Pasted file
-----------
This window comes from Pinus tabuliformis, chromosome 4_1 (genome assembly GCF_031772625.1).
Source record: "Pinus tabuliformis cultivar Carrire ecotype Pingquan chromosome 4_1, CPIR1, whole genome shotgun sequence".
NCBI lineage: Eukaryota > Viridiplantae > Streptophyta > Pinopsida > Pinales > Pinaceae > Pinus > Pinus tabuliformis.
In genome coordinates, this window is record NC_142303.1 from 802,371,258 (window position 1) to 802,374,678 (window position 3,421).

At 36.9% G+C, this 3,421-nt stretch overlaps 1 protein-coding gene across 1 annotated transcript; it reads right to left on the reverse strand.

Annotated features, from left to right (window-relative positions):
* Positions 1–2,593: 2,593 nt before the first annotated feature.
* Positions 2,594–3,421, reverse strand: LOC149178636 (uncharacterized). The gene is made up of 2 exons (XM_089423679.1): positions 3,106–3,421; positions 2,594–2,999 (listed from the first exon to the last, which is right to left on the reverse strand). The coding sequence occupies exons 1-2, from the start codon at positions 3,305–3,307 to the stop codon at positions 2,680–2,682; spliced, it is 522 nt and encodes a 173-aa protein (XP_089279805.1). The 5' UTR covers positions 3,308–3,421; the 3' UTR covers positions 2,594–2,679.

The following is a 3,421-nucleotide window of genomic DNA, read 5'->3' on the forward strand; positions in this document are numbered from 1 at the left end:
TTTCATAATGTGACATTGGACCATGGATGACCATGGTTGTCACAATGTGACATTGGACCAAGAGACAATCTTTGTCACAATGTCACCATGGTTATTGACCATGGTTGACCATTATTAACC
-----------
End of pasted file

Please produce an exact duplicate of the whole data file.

This window comes from Pinus tabuliformis, chromosome 4_1 (genome assembly GCF_031772625.1).
Source record: "Pinus tabuliformis cultivar Carrire ecotype Pingquan chromosome 4_1, CPIR1, whole genome shotgun sequence".
NCBI lineage: Eukaryota > Viridiplantae > Streptophyta > Pinopsida > Pinales > Pinaceae > Pinus > Pinus tabuliformis.
In genome coordinates, this window is record NC_142303.1 from 802,371,258 (window position 1) to 802,374,678 (window position 3,421).

At 36.9% G+C, this 3,421-nt stretch overlaps 1 protein-coding gene across 1 annotated transcript; it reads right to left on the reverse strand.

Annotated features, from left to right (window-relative positions):
* Positions 1–2,593: 2,593 nt before the first annotated feature.
* Positions 2,594–3,421, reverse strand: LOC149178636 (uncharacterized). The gene is made up of 2 exons (XM_089423679.1): positions 3,106–3,421; positions 2,594–2,999 (listed from the first exon to the last, which is right to left on the reverse strand). The coding sequence occupies exons 1-2, from the start codon at positions 3,305–3,307 to the stop codon at positions 2,680–2,682; spliced, it is 522 nt and encodes a 173-aa protein (XP_089279805.1). The 5' UTR covers positions 3,308–3,421; the 3' UTR covers positions 2,594–2,679.

The following is a 3,421-nucleotide window of genomic DNA, read 5'->3' on the forward strand; positions in this document are numbered from 1 at the left end:
TTTCATAATGTGACATTGGACCATGGATGACCATGGTTGTCACAATGTGACATTGGACCAAGAGACAATCTTTGTCACAATGTCACCATGGTTATTGACCATGGTTGACCATTATTAACC